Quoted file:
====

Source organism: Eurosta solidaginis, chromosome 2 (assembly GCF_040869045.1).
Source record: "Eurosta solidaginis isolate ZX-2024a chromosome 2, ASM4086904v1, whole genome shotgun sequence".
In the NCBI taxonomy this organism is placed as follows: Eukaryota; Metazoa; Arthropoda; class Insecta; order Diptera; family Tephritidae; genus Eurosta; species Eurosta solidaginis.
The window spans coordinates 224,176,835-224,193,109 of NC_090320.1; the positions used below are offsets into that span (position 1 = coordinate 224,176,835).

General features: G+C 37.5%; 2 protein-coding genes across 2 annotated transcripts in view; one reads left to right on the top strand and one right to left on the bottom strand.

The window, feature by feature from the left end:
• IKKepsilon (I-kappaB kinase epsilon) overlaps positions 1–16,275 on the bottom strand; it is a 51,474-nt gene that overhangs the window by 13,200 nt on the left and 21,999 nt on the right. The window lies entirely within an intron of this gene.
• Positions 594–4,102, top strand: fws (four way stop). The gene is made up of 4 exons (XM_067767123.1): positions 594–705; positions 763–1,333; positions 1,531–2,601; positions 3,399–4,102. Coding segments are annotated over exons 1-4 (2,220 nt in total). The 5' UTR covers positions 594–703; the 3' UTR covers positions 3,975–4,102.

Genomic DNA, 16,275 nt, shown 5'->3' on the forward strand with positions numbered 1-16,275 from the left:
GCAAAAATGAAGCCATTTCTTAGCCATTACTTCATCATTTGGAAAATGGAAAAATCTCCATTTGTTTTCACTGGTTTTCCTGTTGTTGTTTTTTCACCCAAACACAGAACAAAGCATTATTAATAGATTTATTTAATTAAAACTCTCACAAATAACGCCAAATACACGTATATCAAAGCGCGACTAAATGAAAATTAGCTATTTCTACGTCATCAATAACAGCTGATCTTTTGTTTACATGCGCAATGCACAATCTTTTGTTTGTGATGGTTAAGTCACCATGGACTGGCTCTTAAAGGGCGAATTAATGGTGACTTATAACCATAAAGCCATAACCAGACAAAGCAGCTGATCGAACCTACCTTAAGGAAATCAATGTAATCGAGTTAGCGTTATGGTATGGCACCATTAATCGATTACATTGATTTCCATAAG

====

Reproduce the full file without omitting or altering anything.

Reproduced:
Source organism: Eurosta solidaginis, chromosome 2 (assembly GCF_040869045.1).
Source record: "Eurosta solidaginis isolate ZX-2024a chromosome 2, ASM4086904v1, whole genome shotgun sequence".
In the NCBI taxonomy this organism is placed as follows: Eukaryota; Metazoa; Arthropoda; class Insecta; order Diptera; family Tephritidae; genus Eurosta; species Eurosta solidaginis.
The window spans coordinates 224,176,835-224,193,109 of NC_090320.1; the positions used below are offsets into that span (position 1 = coordinate 224,176,835).

General features: G+C 37.5%; 2 protein-coding genes across 2 annotated transcripts in view; one reads left to right on the top strand and one right to left on the bottom strand.

The window, feature by feature from the left end:
• IKKepsilon (I-kappaB kinase epsilon) overlaps positions 1–16,275 on the bottom strand; it is a 51,474-nt gene that overhangs the window by 13,200 nt on the left and 21,999 nt on the right. The window lies entirely within an intron of this gene.
• Positions 594–4,102, top strand: fws (four way stop). The gene is made up of 4 exons (XM_067767123.1): positions 594–705; positions 763–1,333; positions 1,531–2,601; positions 3,399–4,102. Coding segments are annotated over exons 1-4 (2,220 nt in total). The 5' UTR covers positions 594–703; the 3' UTR covers positions 3,975–4,102.

Genomic DNA, 16,275 nt, shown 5'->3' on the forward strand with positions numbered 1-16,275 from the left:
GCAAAAATGAAGCCATTTCTTAGCCATTACTTCATCATTTGGAAAATGGAAAAATCTCCATTTGTTTTCACTGGTTTTCCTGTTGTTGTTTTTTCACCCAAACACAGAACAAAGCATTATTAATAGATTTATTTAATTAAAACTCTCACAAATAACGCCAAATACACGTATATCAAAGCGCGACTAAATGAAAATTAGCTATTTCTACGTCATCAATAACAGCTGATCTTTTGTTTACATGCGCAATGCACAATCTTTTGTTTGTGATGGTTAAGTCACCATGGACTGGCTCTTAAAGGGCGAATTAATGGTGACTTATAACCATAAAGCCATAACCAGACAAAGCAGCTGATCGAACCTACCTTAAGGAAATCAATGTAATCGAGTTAGCGTTATGGTATGGCACCATTAATCGATTACATTGATTTCCATAAG